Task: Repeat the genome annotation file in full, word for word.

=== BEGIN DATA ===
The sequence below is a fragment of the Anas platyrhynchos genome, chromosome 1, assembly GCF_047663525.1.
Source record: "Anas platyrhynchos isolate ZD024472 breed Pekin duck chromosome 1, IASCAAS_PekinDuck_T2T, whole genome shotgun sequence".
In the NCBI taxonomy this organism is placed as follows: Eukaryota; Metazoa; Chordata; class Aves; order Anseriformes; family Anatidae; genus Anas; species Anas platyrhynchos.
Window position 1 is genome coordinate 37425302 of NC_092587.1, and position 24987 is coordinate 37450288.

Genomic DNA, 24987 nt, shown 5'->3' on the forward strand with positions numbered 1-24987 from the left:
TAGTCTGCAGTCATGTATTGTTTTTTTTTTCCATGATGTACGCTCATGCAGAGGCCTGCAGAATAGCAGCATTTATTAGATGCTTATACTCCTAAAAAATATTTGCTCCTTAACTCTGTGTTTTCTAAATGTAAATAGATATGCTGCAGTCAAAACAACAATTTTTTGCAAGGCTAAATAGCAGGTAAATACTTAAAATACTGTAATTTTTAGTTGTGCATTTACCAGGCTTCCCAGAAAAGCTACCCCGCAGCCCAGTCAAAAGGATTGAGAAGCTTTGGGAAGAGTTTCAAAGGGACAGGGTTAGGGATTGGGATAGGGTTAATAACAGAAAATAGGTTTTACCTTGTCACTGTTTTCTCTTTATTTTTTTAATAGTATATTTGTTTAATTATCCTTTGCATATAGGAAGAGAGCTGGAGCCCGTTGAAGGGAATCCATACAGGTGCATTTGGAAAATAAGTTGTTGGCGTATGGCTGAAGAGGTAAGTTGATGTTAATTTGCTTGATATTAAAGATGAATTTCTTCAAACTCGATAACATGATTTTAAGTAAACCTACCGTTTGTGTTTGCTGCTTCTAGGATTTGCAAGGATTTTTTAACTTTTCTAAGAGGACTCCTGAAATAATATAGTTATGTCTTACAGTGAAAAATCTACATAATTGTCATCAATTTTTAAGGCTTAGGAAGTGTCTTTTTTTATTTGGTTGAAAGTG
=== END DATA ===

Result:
The sequence below is a fragment of the Anas platyrhynchos genome, chromosome 1, assembly GCF_047663525.1.
Source record: "Anas platyrhynchos isolate ZD024472 breed Pekin duck chromosome 1, IASCAAS_PekinDuck_T2T, whole genome shotgun sequence".
In the NCBI taxonomy this organism is placed as follows: Eukaryota; Metazoa; Chordata; class Aves; order Anseriformes; family Anatidae; genus Anas; species Anas platyrhynchos.
Window position 1 is genome coordinate 37425302 of NC_092587.1, and position 24987 is coordinate 37450288.

Genomic DNA, 24987 nt, shown 5'->3' on the forward strand with positions numbered 1-24987 from the left:
TAGTCTGCAGTCATGTATTGTTTTTTTTTTCCATGATGTACGCTCATGCAGAGGCCTGCAGAATAGCAGCATTTATTAGATGCTTATACTCCTAAAAAATATTTGCTCCTTAACTCTGTGTTTTCTAAATGTAAATAGATATGCTGCAGTCAAAACAACAATTTTTTGCAAGGCTAAATAGCAGGTAAATACTTAAAATACTGTAATTTTTAGTTGTGCATTTACCAGGCTTCCCAGAAAAGCTACCCCGCAGCCCAGTCAAAAGGATTGAGAAGCTTTGGGAAGAGTTTCAAAGGGACAGGGTTAGGGATTGGGATAGGGTTAATAACAGAAAATAGGTTTTACCTTGTCACTGTTTTCTCTTTATTTTTTTAATAGTATATTTGTTTAATTATCCTTTGCATATAGGAAGAGAGCTGGAGCCCGTTGAAGGGAATCCATACAGGTGCATTTGGAAAATAAGTTGTTGGCGTATGGCTGAAGAGGTAAGTTGATGTTAATTTGCTTGATATTAAAGATGAATTTCTTCAAACTCGATAACATGATTTTAAGTAAACCTACCGTTTGTGTTTGCTGCTTCTAGGATTTGCAAGGATTTTTTAACTTTTCTAAGAGGACTCCTGAAATAATATAGTTATGTCTTACAGTGAAAAATCTACATAATTGTCATCAATTTTTAAGGCTTAGGAAGTGTCTTTTTTTATTTGGTTGAAAGTG